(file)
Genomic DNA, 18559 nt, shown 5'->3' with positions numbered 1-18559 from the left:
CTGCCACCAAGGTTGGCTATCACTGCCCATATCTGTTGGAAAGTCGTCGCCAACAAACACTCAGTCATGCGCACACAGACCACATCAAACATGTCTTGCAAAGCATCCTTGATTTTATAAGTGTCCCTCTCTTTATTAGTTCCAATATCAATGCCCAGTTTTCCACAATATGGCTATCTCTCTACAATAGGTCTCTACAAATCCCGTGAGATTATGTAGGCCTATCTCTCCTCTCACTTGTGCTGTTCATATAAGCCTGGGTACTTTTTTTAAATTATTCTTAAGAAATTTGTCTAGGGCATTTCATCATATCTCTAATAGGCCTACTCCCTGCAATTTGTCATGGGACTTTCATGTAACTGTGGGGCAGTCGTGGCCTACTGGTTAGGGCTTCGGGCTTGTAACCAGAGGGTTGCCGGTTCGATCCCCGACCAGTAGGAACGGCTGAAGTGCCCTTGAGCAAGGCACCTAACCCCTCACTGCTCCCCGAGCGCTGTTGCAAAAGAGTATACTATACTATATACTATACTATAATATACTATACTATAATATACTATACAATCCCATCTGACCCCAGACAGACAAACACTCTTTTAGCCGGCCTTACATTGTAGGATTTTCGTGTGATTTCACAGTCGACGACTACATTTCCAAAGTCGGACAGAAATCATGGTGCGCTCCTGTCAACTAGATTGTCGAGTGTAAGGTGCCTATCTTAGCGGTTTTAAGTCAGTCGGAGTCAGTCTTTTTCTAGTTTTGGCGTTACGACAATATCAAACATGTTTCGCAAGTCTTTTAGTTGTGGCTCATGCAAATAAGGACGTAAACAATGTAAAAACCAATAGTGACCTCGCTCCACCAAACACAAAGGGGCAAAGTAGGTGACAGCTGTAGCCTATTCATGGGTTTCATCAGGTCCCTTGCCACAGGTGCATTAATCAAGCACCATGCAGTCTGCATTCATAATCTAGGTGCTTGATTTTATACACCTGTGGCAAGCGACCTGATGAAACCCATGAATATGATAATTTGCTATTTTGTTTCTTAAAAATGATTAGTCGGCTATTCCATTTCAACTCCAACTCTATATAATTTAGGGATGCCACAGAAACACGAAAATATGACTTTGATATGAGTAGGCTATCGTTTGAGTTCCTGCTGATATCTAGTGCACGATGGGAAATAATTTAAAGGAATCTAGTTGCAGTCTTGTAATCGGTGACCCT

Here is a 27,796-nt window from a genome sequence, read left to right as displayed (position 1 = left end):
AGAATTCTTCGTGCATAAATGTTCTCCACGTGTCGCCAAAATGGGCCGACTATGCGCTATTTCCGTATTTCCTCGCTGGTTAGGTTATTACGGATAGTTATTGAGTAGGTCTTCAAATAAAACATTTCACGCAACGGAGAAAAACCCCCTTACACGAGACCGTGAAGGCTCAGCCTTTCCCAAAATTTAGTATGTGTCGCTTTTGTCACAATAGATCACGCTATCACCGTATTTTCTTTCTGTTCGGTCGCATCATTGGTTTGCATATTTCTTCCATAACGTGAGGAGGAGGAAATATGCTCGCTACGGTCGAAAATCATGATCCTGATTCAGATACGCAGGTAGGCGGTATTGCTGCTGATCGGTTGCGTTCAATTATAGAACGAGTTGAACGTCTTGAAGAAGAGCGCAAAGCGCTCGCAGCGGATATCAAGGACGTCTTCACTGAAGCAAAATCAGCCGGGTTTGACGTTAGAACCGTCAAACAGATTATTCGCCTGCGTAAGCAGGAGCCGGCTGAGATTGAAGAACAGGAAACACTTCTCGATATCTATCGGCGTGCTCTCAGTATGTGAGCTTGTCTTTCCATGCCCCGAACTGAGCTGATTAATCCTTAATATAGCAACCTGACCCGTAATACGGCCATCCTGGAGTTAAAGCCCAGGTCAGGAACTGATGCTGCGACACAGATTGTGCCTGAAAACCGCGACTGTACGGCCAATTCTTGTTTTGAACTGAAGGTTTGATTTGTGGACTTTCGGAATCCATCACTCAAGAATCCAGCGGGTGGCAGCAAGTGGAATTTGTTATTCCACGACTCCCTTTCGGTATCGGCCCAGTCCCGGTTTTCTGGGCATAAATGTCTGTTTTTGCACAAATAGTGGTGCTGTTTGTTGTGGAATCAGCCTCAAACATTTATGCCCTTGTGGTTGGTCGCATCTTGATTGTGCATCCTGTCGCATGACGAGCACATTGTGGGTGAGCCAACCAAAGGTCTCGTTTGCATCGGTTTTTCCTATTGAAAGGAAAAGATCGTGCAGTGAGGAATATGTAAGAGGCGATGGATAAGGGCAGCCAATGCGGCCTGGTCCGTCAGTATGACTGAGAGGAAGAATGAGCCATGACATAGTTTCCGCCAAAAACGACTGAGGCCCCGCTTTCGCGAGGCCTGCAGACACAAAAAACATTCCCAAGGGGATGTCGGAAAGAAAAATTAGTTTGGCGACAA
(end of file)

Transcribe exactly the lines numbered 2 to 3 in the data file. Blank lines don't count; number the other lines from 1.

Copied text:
CTGCCACCAAGGTTGGCTATCACTGCCCATATCTGTTGGAAAGTCGTCGCCAACAAACACTCAGTCATGCGCACACAGACCACATCAAACATGTCTTGCAAAGCATCCTTGATTTTATAAGTGTCCCTCTCTTTATTAGTTCCAATATCAATGCCCAGTTTTCCACAATATGGCTATCTCTCTACAATAGGTCTCTACAAATCCCGTGAGATTATGTAGGCCTATCTCTCCTCTCACTTGTGCTGTTCATATAAGCCTGGGTACTTTTTTTAAATTATTCTTAAGAAATTTGTCTAGGGCATTTCATCATATCTCTAATAGGCCTACTCCCTGCAATTTGTCATGGGACTTTCATGTAACTGTGGGGCAGTCGTGGCCTACTGGTTAGGGCTTCGGGCTTGTAACCAGAGGGTTGCCGGTTCGATCCCCGACCAGTAGGAACGGCTGAAGTGCCCTTGAGCAAGGCACCTAACCCCTCACTGCTCCCCGAGCGCTGTTGCAAAAGAGTATACTATACTATATACTATACTATAATATACTATACTATAATATACTATACAATCCCATCTGACCCCAGACAGACAAACACTCTTTTAGCCGGCCTTACATTGTAGGATTTTCGTGTGATTTCACAGTCGACGACTACATTTCCAAAGTCGGACAGAAATCATGGTGCGCTCCTGTCAACTAGATTGTCGAGTGTAAGGTGCCTATCTTAGCGGTTTTAAGTCAGTCGGAGTCAGTCTTTTTCTAGTTTTGGCGTTACGACAATATCAAACATGTTTCGCAAGTCTTTTAGTTGTGGCTCATGCAAATAAGGACGTAAACAATGTAAAAACCAATAGTGACCTCGCTCCACCAAACACAAAGGGGCAAAGTAGGTGACAGCTGTAGCCTATTCATGGGTTTCATCAGGTCCCTTGCCACAGGTGCATTAATCAAGCACCATGCAGTCTGCATTCATAATCTAGGTGCTTGATTTTATACACCTGTGGCAAGCGACCTGATGAAACCCATGAATATGATAATTTGCTATTTTGTTTCTTAAAAATGATTAGTCGGCTATTCCATTTCAACTCCAACTCTATATAATTTAGGGATGCCACAGAAACACGAAAATATGACTTTGATATGAGTAGGCTATCGTTTGAGTTCCTGCTGATATCTAGTGCACGATGGGAAATAATTTAAAGGAATCTAGTTGCAGTCTTGTAATCGGTGACCCT

Here is a 27,796-nt window from a genome sequence, read left to right as displayed (position 1 = left end):